I’m pleased, Taoiseach, that with the partnership that you have strengthened with the United States and our President, that we’re also strengthening our security ties. Shannon International Airport is an important transportation hub for United States armed forces traveling in support of missions around the world. And we are grateful for that Irish hospitality for our troops as they deploy and as they come home.
And Ireland is becoming an increasingly important security partner. Now, Taoiseach, you have indicated your intention, as we discussed, to double Ireland’s number of overseas-deployed forces by 2025 and are also working with us to address hybrid threats, from counterterrorism to, of course, cyber defense.
And as we discussed, our two nations are already hard at work on several fronts to strengthen our economic and security ties.
Our two nations have pledged greater cooperation in the fight against terrorism, strengthening cooperation between the European Union and NATO.
And also, we continue to seek ways to preserve the integrity of our information networks. And on that count, I was grateful for our discussion today.
As the United States continues our negotiations with China for a free and fair reciprocal trade deal, as you and I discussed today, the United States urges Ireland and all our allies in Europe to reject equipment that could compromise the integrity of our shared telecom infrastructure.
It is well known that Chinese law requires Chinese telecom companies to provide Beijing’s vast security apparatus with access to any data that touches their network. And we believe, in the United States, that there’s no place for untrusted vendors anywhere in our secure 5G supply chain. And we’re working with telecom companies across the world to develop 5G alternatives to Huawei. And we hope, Taoiseach Varadkar, to have the opportunity to work with the Republic of Ireland in this endeavor as well.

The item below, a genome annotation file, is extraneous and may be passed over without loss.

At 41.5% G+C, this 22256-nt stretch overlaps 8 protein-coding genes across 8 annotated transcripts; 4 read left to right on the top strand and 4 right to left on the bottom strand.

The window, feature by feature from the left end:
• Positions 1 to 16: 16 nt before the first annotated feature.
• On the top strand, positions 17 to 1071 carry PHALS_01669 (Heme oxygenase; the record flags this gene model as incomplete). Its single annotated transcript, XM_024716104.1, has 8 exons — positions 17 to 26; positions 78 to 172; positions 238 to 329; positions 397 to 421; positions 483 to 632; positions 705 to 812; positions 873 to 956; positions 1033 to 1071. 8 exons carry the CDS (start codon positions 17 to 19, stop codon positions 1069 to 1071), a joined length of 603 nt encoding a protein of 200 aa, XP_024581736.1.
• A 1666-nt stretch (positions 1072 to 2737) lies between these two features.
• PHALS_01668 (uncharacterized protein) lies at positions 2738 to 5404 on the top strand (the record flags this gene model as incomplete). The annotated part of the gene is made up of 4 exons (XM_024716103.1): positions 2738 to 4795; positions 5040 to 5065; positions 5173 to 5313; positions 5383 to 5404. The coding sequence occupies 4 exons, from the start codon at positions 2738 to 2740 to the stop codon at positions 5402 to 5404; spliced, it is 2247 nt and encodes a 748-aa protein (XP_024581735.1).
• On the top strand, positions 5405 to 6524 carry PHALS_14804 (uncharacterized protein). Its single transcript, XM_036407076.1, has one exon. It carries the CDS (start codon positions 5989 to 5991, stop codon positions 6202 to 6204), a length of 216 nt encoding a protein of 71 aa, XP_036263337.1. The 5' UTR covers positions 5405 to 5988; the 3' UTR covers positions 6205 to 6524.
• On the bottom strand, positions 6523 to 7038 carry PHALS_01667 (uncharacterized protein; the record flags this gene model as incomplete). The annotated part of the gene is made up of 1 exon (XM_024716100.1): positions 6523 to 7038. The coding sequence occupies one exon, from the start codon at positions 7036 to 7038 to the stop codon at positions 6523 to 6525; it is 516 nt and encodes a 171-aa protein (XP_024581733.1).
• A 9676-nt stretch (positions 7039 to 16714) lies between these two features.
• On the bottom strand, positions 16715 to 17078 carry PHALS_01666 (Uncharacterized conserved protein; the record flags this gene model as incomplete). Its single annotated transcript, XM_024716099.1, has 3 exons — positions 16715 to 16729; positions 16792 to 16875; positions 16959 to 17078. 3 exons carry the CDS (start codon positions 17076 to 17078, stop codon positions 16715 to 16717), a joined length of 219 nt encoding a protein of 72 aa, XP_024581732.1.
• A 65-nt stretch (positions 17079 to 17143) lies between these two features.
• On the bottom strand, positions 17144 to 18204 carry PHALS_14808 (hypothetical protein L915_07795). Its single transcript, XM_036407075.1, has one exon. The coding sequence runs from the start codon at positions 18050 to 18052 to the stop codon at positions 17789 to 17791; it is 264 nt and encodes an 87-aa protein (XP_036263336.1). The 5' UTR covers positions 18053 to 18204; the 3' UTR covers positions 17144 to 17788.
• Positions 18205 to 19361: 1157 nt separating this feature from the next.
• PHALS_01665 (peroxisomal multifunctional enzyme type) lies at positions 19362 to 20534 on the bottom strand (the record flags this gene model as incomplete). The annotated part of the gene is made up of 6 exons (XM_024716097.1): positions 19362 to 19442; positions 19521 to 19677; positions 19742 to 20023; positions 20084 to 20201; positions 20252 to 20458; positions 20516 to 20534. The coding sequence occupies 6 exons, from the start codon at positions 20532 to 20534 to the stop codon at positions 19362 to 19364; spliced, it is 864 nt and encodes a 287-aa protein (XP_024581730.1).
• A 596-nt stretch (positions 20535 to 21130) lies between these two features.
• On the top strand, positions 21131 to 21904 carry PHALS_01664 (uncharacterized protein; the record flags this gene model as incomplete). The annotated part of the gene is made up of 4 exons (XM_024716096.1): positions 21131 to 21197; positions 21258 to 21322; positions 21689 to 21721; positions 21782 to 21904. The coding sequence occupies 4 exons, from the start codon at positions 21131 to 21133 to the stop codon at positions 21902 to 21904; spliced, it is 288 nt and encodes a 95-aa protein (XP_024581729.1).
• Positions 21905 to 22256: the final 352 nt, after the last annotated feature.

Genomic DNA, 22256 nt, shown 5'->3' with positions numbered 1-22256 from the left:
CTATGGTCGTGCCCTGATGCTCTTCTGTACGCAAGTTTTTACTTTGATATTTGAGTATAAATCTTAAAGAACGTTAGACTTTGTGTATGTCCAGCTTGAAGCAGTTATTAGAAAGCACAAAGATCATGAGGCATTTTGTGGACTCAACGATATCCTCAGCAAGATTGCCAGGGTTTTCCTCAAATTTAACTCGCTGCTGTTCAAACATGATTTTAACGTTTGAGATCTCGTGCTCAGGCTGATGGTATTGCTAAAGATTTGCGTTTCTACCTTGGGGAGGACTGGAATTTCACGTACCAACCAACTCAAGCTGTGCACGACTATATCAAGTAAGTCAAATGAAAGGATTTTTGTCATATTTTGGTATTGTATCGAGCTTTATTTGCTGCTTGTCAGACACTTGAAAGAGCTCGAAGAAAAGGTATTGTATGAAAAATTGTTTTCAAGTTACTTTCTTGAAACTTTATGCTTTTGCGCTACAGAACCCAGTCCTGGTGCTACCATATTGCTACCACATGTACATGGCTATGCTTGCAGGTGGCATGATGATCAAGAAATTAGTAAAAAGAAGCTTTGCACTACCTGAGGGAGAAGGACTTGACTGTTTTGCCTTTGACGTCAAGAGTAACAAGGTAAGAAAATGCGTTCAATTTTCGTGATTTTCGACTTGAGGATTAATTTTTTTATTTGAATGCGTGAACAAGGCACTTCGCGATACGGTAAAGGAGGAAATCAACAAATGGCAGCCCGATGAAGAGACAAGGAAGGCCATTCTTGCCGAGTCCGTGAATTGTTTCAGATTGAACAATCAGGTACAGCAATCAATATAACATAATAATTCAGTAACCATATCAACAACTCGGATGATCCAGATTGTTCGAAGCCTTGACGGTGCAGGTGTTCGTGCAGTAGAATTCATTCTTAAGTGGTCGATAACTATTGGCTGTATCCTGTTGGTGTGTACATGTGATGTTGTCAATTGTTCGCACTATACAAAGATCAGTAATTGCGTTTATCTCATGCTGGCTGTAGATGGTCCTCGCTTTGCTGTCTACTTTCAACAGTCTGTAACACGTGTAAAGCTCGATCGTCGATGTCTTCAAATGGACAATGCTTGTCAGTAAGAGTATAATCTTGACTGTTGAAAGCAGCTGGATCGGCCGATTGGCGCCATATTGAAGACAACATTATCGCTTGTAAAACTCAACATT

And on a subject much on our minds and much a subject of discussion today, let me be clear: The United States supports the United Kingdom’s decision to leave the European Union in Brexit, but we also recognize the unique challenges on your northern border. And I can assure you we will continue to encourage the United Kingdom and Ireland to ensure that any Brexit deal respects the Good Friday Agreement.
But as the deadline for Brexit approaches, we urge Ireland and the European Union, as well, to negotiate in good faith with Prime Minister Johnson and work to reach an agreement that respects the United Kingdom’s sovereignty and minimizes disruption to commerce. And the United States will look to play whatever helpful role we can play among our friends in achieving that objective.
As President Trump announced last week, when Brexit is complete, the United States will have a new free trade agreement with the United Kingdom. And so too we hope to have your support as we continue to negotiate a new trade deal with the European Union. The United States is anxious to negotiate a free trade agreement with the European Union that will lower trade barriers and allow our transatlantic economies to prosper more than ever before.
And in the months ahead, Taoiseach, I promise you that, as you said, we will continue to look for ways to renew our people-to-people ties, which are the real ties that bind our two countries. Increased cultural and educational exchanges will ensure the bonds of Irish and American friendship far into the future.
Because beyond our economic and security ties, the American people share something else with the Irish people: its history, its shared character, and its common values.
America and Ireland are prospering because America and Ireland are bound together by the connections of family and history but also a deep commitment to individual liberty and freedom. And on that foundation, I know the best days for America and for Ireland lie ahead.
So, Taoiseach, I thank you again for your warm hospitality to me and my family. I know I speak on behalf of President Trump when I say how grateful we are for your engagement in ways that truly strengthened the relationship between the Republic of Ireland and the United States of America.
And so let me close simply with a prayer I learned from my grandfather so many years ago. To you, Taoiseach, and all of the good people of Ireland, may the road rise to meet you, may the wind be at your back, may the rain fall softly on your fields, and until we meet again, may God hold you in the palm of his hand.
God bless you all. God bless Ireland. And God bless America. (Applause).
2:22 P.M. IST